Cambodia was a whirlwind of sights, action and amazing people. We would definitely come back to this region of the world- there is just so much to explore and learn- both from the tragic history and the resilience, strength and hope shown in the Cambodian mentality. We flew into Phnom Penh, the capital city, last Wednesday, and stayed for three nights. I was expecting just another big city, and whilst it is a business and tourist hub, Phnom Penh greeted us with such warmth, hospitality and ease that we immediately loved it. The old town of the city is bustling with a café, restaurant and cocktail bar culture, with the Mekong River acting as the centre for much of the activity. Although a bit touristy in this area, there were a million side streets and many fun places pretty much all accessible by foot, unless you succumb to one of the many tuk-tuk drivers constantly wanting to give you a lift.
The palace grounds near where we staying
Interesting food stalls
There weren’t a lot of ‘sights’ as such, however there was the extremely important but highly confronting ‘Toul Slang’ museum- an old highschool which had been converted during the Khmer Rouge regime to become a prison and torture institution, and now serves as a Genocide Museum. The experience is disturbing and haunting, as many of the chambers, cells and torture rooms remain unchanged, and the stories and ghosts linger in the corridors. The actions of Pol Pot’s regime remain in my mind some of the most gruesome, barbaric and devastating to affect anywhere in the world, and it saddens me that the topic remains largely unknown when it affected so many people and was one of the worst genocides in history- not only that, but still affects many people today. 30 years is so heartbreakingly recent for a country to have lost over 1/5th of their population- an estimated 1.5 million people, and it is a wonder that society can still function- albeit remaining largely in poverty, but still with hope and positivity. Walking through and reading the stories of those who were captured and tortured for often no reason at all, and the history and background of this brutal regime is heartbreaking but important, and something I would highly recommend to anyone who has the chance to visit.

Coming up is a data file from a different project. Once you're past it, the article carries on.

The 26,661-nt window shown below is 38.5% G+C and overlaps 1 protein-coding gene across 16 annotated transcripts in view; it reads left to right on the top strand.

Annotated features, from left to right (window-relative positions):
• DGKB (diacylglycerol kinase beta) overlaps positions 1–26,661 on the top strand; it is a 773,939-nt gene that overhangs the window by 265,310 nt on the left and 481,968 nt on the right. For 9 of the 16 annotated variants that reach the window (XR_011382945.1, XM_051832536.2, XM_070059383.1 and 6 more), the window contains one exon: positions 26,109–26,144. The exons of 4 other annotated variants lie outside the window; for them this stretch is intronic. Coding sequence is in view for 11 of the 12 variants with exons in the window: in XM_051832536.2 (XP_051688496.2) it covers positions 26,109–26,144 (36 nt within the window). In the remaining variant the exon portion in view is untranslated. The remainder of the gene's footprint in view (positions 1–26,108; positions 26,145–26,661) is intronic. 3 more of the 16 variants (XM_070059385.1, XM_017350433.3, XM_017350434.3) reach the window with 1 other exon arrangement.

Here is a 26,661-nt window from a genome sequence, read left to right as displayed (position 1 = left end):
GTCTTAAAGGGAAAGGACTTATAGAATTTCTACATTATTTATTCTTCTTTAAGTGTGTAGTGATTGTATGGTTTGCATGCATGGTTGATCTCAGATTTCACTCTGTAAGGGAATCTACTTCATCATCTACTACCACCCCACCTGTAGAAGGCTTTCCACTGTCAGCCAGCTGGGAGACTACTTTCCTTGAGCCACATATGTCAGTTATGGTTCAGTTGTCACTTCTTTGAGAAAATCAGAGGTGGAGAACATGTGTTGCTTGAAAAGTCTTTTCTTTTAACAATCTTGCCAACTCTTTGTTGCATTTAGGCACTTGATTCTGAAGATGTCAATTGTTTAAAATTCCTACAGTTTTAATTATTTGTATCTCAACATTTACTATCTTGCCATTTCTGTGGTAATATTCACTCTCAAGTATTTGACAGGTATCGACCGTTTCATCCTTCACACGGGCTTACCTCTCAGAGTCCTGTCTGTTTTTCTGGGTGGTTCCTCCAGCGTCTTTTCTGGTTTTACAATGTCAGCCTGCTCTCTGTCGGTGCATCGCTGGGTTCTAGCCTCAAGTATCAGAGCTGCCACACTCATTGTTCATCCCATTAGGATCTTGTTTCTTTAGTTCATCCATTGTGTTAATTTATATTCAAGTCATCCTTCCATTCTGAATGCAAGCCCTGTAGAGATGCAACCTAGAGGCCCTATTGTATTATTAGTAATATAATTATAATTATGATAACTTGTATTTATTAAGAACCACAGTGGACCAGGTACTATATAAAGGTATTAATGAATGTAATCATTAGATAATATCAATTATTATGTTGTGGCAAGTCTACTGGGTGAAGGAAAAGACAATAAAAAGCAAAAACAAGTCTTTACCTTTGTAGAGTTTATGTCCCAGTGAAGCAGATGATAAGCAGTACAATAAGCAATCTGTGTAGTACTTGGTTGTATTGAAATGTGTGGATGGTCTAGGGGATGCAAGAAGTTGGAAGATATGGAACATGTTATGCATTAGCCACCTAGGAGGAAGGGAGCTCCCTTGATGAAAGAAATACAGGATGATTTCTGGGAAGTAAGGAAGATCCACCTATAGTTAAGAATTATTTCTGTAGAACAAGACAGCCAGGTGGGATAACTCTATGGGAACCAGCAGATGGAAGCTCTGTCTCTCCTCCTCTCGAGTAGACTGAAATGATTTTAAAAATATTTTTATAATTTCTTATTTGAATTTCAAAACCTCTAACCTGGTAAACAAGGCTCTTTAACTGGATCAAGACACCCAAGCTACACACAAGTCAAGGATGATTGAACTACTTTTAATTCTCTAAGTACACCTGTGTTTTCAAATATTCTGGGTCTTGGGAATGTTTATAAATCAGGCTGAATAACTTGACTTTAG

The rest of our time in Phnom Pehn was spent exploring the city and appreciating it for what it is- poor and affected by still recent cruelties, but a living, breathing and hopeful city with a lot to offer.